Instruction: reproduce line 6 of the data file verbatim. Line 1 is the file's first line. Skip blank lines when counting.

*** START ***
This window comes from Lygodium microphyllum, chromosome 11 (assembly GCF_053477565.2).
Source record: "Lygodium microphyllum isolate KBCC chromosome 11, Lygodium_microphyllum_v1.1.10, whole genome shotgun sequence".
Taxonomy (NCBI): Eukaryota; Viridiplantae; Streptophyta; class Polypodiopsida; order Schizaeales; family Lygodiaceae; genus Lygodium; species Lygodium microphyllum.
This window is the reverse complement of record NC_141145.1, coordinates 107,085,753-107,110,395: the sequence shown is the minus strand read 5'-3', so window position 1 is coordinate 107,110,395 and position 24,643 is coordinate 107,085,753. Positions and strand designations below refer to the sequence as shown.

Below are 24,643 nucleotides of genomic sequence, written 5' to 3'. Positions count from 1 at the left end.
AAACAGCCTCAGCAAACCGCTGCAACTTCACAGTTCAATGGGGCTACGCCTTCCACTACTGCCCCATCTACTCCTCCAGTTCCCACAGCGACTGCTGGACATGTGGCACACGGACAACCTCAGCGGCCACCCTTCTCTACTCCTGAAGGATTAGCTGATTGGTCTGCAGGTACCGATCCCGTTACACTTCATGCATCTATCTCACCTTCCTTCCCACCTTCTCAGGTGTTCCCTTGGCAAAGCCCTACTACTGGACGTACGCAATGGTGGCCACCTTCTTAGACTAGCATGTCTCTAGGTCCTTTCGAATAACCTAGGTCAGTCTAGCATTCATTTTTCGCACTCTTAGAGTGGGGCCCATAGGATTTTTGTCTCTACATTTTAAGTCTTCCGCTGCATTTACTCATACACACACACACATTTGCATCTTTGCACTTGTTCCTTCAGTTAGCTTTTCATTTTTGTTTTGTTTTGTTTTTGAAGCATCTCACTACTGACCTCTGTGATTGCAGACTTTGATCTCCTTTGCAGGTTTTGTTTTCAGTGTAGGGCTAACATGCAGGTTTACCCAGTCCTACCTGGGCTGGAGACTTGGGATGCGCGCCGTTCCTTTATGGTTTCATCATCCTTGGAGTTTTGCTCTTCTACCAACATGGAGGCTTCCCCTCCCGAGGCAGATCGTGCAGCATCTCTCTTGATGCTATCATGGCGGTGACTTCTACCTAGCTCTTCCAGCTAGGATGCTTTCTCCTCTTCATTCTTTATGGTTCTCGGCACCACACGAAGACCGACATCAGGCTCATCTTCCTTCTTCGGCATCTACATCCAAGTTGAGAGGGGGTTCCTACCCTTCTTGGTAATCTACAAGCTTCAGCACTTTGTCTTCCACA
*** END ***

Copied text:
AAACAGCCTCAGCAAACCGCTGCAACTTCACAGTTCAATGGGGCTACGCCTTCCACTACTGCCCCATCTACTCCTCCAGTTCCCACAGCGACTGCTGGACATGTGGCACACGGACAACCTCAGCGGCCACCCTTCTCTACTCCTGAAGGATTAGCTGATTGGTCTGCAGGTACCGATCCCGTTACACTTCATGCATCTATCTCACCTTCCTTCCCACCTTCTCAGGTGTTCCCTTGGCAAAGCCCTACTACTGGACGTACGCAATGGTGGCCACCTTCTTAGACTAGCATGTCTCTAGGTCCTTTCGAATAACCTAGGTCAGTCTAGCATTCATTTTTCGCACTCTTAGAGTGGGGCCCATAGGATTTTTGTCTCTACATTTTAAGTCTTCCGCTGCATTTACTCATACACACACACACATTTGCATCTTTGCACTTGTTCCTTCAGTTAGCTTTTCATTTTTGTTTTGTTTTGTTTTTGAAGCATCTCACTACTGACCTCTGTGATTGCAGACTTTGATCTCCTTTGCAGGTTTTGTTTTCAGTGTAGGGCTAACATGCAGGTTTACCCAGTCCTACCTGGGCTGGAGACTTGGGATGCGCGCCGTTCCTTTATGGTTTCATCATCCTTGGAGTTTTGCTCTTCTACCAACATGGAGGCTTCCCCTCCCGAGGCAGATCGTGCAGCATCTCTCTTGATGCTATCATGGCGGTGACTTCTACCTAGCTCTTCCAGCTAGGATGCTTTCTCCTCTTCATTCTTTATGGTTCTCGGCACCACACGAAGACCGACATCAGGCTCATCTTCCTTCTTCGGCATCTACATCCAAGTTGAGAGGGGGTTCCTACCCTTCTTGGTAATCTACAAGCTTCAGCACTTTGTCTTCCACA